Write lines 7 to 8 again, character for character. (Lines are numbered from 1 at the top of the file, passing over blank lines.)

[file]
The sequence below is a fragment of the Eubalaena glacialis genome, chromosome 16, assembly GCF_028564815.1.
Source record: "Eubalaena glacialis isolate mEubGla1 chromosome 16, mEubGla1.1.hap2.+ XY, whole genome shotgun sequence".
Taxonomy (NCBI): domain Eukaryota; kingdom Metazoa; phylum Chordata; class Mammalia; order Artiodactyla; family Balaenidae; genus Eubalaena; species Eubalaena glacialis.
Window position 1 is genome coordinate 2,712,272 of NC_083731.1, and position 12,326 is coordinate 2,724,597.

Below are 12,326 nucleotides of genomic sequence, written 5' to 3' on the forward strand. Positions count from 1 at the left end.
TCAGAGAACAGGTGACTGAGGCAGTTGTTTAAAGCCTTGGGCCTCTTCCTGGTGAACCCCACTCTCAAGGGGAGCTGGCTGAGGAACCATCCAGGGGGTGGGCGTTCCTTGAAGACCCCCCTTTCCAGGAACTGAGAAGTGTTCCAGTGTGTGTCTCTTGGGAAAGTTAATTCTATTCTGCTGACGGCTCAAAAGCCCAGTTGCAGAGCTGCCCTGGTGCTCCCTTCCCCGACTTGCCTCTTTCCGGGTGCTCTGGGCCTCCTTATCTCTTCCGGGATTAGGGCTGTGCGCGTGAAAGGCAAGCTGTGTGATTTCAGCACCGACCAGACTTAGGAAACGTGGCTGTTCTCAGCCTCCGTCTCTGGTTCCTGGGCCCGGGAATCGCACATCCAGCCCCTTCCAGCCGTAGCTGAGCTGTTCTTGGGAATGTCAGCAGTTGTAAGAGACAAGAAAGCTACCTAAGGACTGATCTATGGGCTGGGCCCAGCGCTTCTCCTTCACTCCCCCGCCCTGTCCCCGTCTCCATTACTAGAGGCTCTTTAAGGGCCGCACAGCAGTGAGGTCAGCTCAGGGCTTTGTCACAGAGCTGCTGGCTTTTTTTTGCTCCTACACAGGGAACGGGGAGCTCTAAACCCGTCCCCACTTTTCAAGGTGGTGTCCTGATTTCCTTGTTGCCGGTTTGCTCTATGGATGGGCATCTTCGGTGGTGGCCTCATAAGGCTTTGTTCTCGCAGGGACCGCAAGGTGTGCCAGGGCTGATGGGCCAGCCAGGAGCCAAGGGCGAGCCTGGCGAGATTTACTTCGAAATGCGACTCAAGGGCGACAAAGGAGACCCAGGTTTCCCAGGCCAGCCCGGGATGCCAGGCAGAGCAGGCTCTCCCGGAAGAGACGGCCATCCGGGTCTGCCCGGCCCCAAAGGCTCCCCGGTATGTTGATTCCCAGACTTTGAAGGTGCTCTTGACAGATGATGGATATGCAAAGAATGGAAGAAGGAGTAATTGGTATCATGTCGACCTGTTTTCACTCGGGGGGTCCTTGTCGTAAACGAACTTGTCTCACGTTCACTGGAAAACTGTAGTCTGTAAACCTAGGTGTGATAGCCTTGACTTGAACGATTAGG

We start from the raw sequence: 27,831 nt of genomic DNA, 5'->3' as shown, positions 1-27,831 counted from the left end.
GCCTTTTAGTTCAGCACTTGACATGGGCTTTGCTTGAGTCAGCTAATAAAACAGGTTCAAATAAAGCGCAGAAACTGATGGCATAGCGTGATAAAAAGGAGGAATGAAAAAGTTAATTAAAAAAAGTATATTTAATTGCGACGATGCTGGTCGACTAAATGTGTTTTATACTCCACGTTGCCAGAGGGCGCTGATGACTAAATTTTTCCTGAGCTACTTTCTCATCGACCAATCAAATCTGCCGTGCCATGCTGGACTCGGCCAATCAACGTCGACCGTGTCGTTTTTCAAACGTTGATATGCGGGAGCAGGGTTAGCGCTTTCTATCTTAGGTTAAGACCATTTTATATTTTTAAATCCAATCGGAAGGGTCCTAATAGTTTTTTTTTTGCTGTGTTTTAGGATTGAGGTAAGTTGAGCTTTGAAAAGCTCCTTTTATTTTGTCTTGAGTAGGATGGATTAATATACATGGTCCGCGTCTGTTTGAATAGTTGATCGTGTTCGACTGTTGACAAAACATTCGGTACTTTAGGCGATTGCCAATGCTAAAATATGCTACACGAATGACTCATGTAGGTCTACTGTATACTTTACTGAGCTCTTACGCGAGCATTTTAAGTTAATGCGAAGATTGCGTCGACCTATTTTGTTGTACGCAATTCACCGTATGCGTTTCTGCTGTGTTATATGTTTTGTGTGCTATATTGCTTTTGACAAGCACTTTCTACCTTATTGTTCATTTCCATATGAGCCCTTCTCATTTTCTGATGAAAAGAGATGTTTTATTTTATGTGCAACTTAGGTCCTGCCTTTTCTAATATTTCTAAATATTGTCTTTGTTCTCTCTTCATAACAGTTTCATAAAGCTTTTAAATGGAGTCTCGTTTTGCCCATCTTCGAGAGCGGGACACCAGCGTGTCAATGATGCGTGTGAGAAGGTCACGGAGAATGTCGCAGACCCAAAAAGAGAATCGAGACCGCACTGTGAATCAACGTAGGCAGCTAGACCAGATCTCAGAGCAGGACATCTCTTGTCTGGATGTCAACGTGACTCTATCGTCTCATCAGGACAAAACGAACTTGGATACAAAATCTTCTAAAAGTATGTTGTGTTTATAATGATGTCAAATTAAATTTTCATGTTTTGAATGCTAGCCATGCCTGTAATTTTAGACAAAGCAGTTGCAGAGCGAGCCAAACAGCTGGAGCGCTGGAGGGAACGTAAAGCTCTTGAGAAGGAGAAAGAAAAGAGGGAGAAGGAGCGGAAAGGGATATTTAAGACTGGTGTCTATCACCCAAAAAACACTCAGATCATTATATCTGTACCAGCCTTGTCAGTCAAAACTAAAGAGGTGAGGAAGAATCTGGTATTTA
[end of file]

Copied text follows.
We start from the raw sequence: 27,831 nt of genomic DNA, 5'->3' as shown, positions 1-27,831 counted from the left end.
GCCTTTTAGTTCAGCACTTGACATGGGCTTTGCTTGAGTCAGCTAATAAAACAGGTTCAAATAAAGCGCAGAAACTGATGGCATAGCGTGATAAAAAGGAGGAATGAAAAAGTTAATTAAAAAAAGTATATTTAATTGCGACGATGCTGGTCGACTAAATGTGTTTTATACTCCACGTTGCCAGAGGGCGCTGATGACTAAATTTTTCCTGAGCTACTTTCTCATCGACCAATCAAATCTGCCGTGCCATGCTGGACTCGGCCAATCAACGTCGACCGTGTCGTTTTTCAAACGTTGATATGCGGGAGCAGGGTTAGCGCTTTCTATCTTAGGTTAAGACCATTTTATATTTTTAAATCCAATCGGAAGGGTCCTAATAGTTTTTTTTTTGCTGTGTTTTAGGATTGAGGTAAGTTGAGCTTTGAAAAGCTCCTTTTATTTTGTCTTGAGTAGGATGGATTAATATACATGGTCCGCGTCTGTTTGAATAGTTGATCGTGTTCGACTGTTGACAAAACATTCGGTACTTTAGGCGATTGCCAATGCTAAAATATGCTACACGAATGACTCATGTAGGTCTACTGTATACTTTACTGAGCTCTTACGCGAGCATTTTAAGTTAATGCGAAGATTGCGTCGACCTATTTTGTTGTACGCAATTCACCGTATGCGTTTCTGCTGTGTTATATGTTTTGTGTGCTATATTGCTTTTGACAAGCACTTTCTACCTTATTGTTCATTTCCATATGAGCCCTTCTCATTTTCTGATGAAAAGAGATGTTTTATTTTATGTGCAACTTAGGTCCTGCCTTTTCTAATATTTCTAAATATTGTCTTTGTTCTCTCTTCATAACAGTTTCATAAAGCTTTTAAATGGAGTCTCGTTTTGCCCATCTTCGAGAGCGGGACACCAGCGTGTCAATGATGCGTGTGAGAAGGTCACGGAGAATGTCGCAGACCCAAAAAGAGAATCGAGACCGCACTGTGAATCAACGTAGGCAGCTAGACCAGATCTCAGAGCAGGACATCTCTTGTCTGGATGTCAACGTGACTCTATCGTCTCATCAGGACAAAACGAACTTGGATACAAAATCTTCTAAAAGTATGTTGTGTTTATAATGATGTCAAATTAAATTTTCATGTTTTGAATGCTAGCCATGCCTGTAATTTTAGACAAAGCAGTTGCAGAGCGAGCCAAACAGCTGGAGCGCTGGAGGGAACGTAAAGCTCTTGAGAAGGAGAAAGAAAAGAGGGAGAAGGAGCGGAAAGGGATATTTAAGACTGGTGTCTATCACCCAAAAAACACTCAGATCATTATATCTGTACCAGCCTTGTCAGTCAAAACTAAAGAGGTGAGGAAGAATCTGGTATTTA